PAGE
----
Hard disk drives are virtually anonymous among mass consumers of computers, pocket computers, mobile phones, MP3 players and devices that involve storage devices. For example, users of digital cameras, MP3 players, etc., are typically unaware of the distinction between flash memory and the Microdrive™. One potential source of this confusion may be that some memory devices are misleadingly described as “disk drive like” (e.g., the SanDisk, which is actually flash memory). Consumers have been impressed and fascinated when they learn that the memory device that looks just like flash memory is in fact a disk drive that works just like the one in their personal computer.
Unfortunately, disk drives are located inside the machines in which they operate and they are sealed inside completely opaque housings. Thus, consumers are unable to appreciate the mechanical and electrical engineering of the operation of disk drives. It would be advantageous to somehow overcome the limitations of displaying disk drives while they are in operation in order to distinguish those machines that utilize disk drives instead of flash memory. Such a solution would provide an interesting, attractive, and distinctive product in the marketplace.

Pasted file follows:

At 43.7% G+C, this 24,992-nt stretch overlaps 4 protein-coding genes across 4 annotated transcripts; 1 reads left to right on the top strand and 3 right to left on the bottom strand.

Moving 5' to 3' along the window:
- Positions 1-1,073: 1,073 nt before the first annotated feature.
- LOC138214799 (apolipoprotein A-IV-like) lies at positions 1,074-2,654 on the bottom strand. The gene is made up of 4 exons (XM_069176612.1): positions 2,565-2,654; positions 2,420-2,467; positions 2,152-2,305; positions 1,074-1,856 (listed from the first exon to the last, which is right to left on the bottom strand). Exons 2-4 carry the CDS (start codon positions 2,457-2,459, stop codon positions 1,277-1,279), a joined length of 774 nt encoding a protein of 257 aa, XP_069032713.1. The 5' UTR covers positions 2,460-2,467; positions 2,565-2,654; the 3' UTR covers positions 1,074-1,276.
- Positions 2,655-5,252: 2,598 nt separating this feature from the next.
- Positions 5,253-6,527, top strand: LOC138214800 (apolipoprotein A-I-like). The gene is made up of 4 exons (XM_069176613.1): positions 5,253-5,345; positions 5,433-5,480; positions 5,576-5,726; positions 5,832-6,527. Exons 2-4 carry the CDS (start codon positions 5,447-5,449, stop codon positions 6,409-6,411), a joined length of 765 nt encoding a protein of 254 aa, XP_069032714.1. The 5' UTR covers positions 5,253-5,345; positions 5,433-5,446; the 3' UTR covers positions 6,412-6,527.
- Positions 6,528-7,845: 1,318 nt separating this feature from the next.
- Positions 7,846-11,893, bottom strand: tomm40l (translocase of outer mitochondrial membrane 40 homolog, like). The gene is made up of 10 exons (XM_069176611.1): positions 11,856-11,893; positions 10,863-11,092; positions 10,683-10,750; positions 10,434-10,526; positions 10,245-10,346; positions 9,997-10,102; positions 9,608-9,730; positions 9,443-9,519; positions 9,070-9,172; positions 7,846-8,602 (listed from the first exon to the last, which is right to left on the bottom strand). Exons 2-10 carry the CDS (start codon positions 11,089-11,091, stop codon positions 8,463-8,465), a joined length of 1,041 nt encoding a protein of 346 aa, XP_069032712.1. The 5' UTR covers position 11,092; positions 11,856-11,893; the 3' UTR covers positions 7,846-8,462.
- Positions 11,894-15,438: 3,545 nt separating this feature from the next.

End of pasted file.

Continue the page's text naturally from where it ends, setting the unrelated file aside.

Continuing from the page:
One embodiment of a hard disk drive is provided with a transparent or partially transparent top cover. When the disk drive is operating as a storage device for a machine, the inner workings of the disk drive are visible from an exterior of the disk drive. Using a partial transparent cover is a convenient way to solve mechanical problems that may result from elastic properties of completely transparent materials. The cover also can be tinted with different colors or made somewhat translucent for further differentiation. In addition, various patterns, such as a diffraction grating pattern, may be placed or formed on the cover to further emphasize particular aspects of the transparent cover disk drive.